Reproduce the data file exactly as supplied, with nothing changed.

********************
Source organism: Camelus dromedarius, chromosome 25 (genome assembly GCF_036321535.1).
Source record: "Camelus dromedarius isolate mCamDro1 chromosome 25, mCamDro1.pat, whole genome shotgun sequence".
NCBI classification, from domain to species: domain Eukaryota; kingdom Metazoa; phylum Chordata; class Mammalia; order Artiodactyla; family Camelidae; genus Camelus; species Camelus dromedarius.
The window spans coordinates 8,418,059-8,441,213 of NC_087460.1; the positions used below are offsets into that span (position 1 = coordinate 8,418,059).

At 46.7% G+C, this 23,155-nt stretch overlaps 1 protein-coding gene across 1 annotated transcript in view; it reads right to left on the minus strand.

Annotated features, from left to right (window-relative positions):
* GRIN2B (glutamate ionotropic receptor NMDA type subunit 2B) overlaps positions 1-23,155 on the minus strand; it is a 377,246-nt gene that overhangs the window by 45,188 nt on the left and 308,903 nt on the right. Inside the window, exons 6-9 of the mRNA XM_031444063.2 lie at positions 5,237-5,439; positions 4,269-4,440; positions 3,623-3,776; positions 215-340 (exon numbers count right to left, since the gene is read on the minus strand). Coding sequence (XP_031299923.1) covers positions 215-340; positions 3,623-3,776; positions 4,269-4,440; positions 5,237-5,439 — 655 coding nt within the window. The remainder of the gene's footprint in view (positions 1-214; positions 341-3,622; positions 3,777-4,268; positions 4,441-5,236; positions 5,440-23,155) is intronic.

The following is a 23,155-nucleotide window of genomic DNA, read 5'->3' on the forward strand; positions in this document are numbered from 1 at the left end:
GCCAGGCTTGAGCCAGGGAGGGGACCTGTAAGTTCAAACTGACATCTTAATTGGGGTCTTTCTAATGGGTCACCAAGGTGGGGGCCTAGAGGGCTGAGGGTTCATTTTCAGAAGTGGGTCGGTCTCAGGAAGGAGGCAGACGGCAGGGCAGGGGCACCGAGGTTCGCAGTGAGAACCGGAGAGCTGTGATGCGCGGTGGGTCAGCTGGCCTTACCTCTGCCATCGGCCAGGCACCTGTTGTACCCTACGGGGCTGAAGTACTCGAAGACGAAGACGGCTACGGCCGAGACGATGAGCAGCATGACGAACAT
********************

Source organism: Camelus dromedarius, chromosome 25 (genome assembly GCF_036321535.1).
Source record: "Camelus dromedarius isolate mCamDro1 chromosome 25, mCamDro1.pat, whole genome shotgun sequence".
NCBI classification, from domain to species: domain Eukaryota; kingdom Metazoa; phylum Chordata; class Mammalia; order Artiodactyla; family Camelidae; genus Camelus; species Camelus dromedarius.
The window spans coordinates 8,418,059-8,441,213 of NC_087460.1; the positions used below are offsets into that span (position 1 = coordinate 8,418,059).

At 46.7% G+C, this 23,155-nt stretch overlaps 1 protein-coding gene across 1 annotated transcript in view; it reads right to left on the minus strand.

Annotated features, from left to right (window-relative positions):
* GRIN2B (glutamate ionotropic receptor NMDA type subunit 2B) overlaps positions 1-23,155 on the minus strand; it is a 377,246-nt gene that overhangs the window by 45,188 nt on the left and 308,903 nt on the right. Inside the window, exons 6-9 of the mRNA XM_031444063.2 lie at positions 5,237-5,439; positions 4,269-4,440; positions 3,623-3,776; positions 215-340 (exon numbers count right to left, since the gene is read on the minus strand). Coding sequence (XP_031299923.1) covers positions 215-340; positions 3,623-3,776; positions 4,269-4,440; positions 5,237-5,439 — 655 coding nt within the window. The remainder of the gene's footprint in view (positions 1-214; positions 341-3,622; positions 3,777-4,268; positions 4,441-5,236; positions 5,440-23,155) is intronic.

The following is a 23,155-nucleotide window of genomic DNA, read 5'->3' on the forward strand; positions in this document are numbered from 1 at the left end:
GCCAGGCTTGAGCCAGGGAGGGGACCTGTAAGTTCAAACTGACATCTTAATTGGGGTCTTTCTAATGGGTCACCAAGGTGGGGGCCTAGAGGGCTGAGGGTTCATTTTCAGAAGTGGGTCGGTCTCAGGAAGGAGGCAGACGGCAGGGCAGGGGCACCGAGGTTCGCAGTGAGAACCGGAGAGCTGTGATGCGCGGTGGGTCAGCTGGCCTTACCTCTGCCATCGGCCAGGCACCTGTTGTACCCTACGGGGCTGAAGTACTCGAAGACGAAGACGGCTACGGCCGAGACGATGAGCAGCATGACGAACAT